Consider borrowing now—Interest rates are poised to rise sharply in the months ahead as the Bank of Canada works to put the brakes on inflation. It makes sense to secure your operating line of credit at current rates, while borrowing now for capital acquisitions and securing fixed long-term rates where possible.
Take steps to retain your customers—It’s almost certain that you will need to increase prices for your goods or services in the near- to medium-term. Despite inflationary realities, some customers may balk at price hikes, so be proactive. Taking steps such as implementing loyalty programs and offering other incentives can help mitigate the risk of them seeking out alternate vendors as prices rise.
Consider automating—As labour costs increase, you may need to look at increased automation in order to bring operating expenditures down and to maintain profit margins as you work to achieve key strategic and financial goals. For example, this could involve everything from making capital purchases of automated machinery (for manufacturers) or using automated tools such as website chat bots (for online service providers) to reduce direct staff involvement in your company’s digital sales efforts.
Have cash on hand—Remaining (at least somewhat) liquid is a good hedge in times of financial crisis. When inflation is raging, the purchasing power of cash is diminished, but it may be feasible to use surplus cash funds to purchase equipment to further strengthen your operations and find new bottom line-boosting efficiencies. Careful cash flow management will also be critical in the months ahead. Your Chartered Professional Accountant can be an indispensable resource when analyzing relevant balance sheet metrics and making necessary organizational adjustments to improve your financial standing.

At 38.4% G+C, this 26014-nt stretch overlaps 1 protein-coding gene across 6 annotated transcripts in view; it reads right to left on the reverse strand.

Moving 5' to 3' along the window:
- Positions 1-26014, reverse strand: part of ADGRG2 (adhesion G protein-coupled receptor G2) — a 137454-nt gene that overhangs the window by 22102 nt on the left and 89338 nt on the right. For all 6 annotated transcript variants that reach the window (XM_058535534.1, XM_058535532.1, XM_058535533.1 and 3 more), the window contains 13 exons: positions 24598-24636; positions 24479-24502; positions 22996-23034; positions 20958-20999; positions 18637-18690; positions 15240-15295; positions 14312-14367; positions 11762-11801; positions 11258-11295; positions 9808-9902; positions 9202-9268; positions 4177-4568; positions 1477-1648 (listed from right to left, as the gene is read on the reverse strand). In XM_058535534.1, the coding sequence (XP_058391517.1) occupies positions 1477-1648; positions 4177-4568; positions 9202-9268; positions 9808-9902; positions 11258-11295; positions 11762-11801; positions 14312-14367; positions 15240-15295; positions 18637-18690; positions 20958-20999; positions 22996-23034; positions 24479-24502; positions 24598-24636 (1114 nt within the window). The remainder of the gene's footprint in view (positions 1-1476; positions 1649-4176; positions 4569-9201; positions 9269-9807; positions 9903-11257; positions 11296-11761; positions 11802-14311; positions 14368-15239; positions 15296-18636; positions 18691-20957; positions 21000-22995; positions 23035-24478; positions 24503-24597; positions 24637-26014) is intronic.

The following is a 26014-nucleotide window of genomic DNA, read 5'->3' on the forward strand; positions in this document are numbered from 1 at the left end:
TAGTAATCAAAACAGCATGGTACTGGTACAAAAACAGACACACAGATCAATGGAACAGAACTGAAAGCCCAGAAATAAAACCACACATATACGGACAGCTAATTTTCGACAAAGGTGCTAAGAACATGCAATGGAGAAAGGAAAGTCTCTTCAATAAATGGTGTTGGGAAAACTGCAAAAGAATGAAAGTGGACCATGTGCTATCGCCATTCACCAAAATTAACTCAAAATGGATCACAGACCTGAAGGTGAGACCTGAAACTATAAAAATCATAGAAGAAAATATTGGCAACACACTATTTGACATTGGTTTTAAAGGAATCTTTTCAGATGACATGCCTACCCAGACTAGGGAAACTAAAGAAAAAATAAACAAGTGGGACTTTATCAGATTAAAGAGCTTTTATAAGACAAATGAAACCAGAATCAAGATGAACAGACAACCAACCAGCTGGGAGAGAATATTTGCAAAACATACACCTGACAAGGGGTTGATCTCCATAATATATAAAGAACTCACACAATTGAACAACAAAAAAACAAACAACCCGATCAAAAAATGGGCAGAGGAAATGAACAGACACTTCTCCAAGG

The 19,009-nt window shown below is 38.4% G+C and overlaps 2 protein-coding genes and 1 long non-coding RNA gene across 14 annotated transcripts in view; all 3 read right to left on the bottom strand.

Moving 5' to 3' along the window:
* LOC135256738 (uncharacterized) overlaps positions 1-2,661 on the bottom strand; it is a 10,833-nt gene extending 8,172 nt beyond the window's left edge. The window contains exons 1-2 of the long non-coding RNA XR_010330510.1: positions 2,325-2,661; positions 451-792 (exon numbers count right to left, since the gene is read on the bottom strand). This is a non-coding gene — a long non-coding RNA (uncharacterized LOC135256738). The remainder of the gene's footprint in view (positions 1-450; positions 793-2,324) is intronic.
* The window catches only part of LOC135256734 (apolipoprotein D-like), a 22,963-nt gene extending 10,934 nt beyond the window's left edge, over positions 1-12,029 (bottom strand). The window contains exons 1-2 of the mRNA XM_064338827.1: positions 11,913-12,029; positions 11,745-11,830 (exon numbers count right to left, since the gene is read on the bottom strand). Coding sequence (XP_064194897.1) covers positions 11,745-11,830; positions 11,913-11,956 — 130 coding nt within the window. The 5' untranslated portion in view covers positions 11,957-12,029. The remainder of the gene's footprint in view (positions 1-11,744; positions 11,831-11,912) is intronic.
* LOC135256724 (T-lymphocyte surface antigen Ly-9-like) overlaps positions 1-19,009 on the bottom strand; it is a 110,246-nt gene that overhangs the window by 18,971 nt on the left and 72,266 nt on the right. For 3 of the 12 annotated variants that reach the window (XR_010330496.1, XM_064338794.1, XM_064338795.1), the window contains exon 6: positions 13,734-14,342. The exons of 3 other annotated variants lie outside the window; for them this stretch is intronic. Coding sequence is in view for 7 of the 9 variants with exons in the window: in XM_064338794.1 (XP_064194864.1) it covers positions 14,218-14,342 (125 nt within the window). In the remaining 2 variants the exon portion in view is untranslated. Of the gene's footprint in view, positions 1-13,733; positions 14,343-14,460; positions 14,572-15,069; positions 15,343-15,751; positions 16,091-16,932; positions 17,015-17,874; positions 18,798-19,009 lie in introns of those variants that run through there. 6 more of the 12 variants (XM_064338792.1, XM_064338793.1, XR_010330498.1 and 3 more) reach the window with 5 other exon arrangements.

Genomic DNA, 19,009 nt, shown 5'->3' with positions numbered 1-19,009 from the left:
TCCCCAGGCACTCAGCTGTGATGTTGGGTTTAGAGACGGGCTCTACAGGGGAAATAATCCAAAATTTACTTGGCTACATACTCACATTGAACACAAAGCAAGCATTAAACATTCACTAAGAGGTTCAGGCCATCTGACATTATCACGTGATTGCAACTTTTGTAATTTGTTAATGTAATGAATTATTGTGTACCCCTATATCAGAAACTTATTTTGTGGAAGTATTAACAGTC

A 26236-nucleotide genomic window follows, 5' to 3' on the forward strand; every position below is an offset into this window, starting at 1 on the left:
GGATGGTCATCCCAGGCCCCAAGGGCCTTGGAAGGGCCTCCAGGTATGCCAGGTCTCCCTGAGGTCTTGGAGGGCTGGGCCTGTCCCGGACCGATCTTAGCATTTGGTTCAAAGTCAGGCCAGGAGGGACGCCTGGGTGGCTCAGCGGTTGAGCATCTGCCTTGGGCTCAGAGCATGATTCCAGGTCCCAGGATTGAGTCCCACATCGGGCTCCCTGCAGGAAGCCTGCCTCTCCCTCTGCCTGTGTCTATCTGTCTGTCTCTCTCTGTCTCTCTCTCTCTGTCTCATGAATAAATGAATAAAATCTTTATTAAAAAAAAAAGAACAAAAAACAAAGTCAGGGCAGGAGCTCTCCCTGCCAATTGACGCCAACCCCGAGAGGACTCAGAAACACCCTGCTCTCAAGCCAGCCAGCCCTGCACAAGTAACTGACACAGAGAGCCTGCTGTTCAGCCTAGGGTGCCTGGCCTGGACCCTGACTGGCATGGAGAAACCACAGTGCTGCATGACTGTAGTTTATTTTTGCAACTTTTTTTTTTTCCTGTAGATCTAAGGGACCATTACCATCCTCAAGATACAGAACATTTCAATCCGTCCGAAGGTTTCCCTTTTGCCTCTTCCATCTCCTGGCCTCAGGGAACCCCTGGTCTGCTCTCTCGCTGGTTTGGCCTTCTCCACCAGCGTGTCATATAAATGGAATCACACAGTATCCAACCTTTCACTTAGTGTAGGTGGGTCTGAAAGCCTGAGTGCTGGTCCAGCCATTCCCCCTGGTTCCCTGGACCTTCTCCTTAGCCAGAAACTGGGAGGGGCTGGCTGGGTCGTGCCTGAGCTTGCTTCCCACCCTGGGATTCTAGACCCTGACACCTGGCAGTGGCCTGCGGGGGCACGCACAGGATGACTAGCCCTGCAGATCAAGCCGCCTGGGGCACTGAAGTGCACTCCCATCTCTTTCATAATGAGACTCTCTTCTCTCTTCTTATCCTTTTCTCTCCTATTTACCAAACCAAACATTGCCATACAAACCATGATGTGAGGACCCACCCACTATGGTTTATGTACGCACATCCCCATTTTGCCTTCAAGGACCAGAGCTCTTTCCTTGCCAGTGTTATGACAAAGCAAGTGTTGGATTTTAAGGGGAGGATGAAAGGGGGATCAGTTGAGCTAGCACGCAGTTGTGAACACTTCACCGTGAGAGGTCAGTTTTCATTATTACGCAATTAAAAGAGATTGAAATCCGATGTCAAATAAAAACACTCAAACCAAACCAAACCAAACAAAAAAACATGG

Look for opportunities to diversify—In markets outside of Canada, inflation may not be having quite the same impact as it is here at home. That could offer opportunities to begin (or to do more) exporting, namely by leveraging the benefits of a weaker Canadian dollar that make our goods and services less expensive to foreign customers (the U.S. is many Canadian companies’ natural first export target). Use your website and social media channels as a tool to market to foreign customers. A client of ours did exactly that in 2021 and saw their revenue and bottom line double within a year.
Analyze your financial ratios—Pay close attention to your company’s financial ratios on any outstanding banking covenants and be prepared to pay down debt or renegotiate rates before the bank comes calling. Why? As interest costs increase, this could decrease ratios such as debt to tangible net worth, debt service coverage, etc. Higher labour and other input costs (without a corresponding increase in sales revenue) will decrease operating profit and EBITDA (earnings before interest, tax, depreciation and amortization), which is often a main component that’s analyzed in key banking ratios. Thinking proactively and taking action before the bank begins scrutinizing your books—and potentially calling in loans—will help to reduce the likelihood that you’ll be forced to make inopportune strategic decisions as financial pressure mounts.
Hartley Cohen, Partner
To discuss accounting or strategic advisory services for your organization, contact a member of our team now.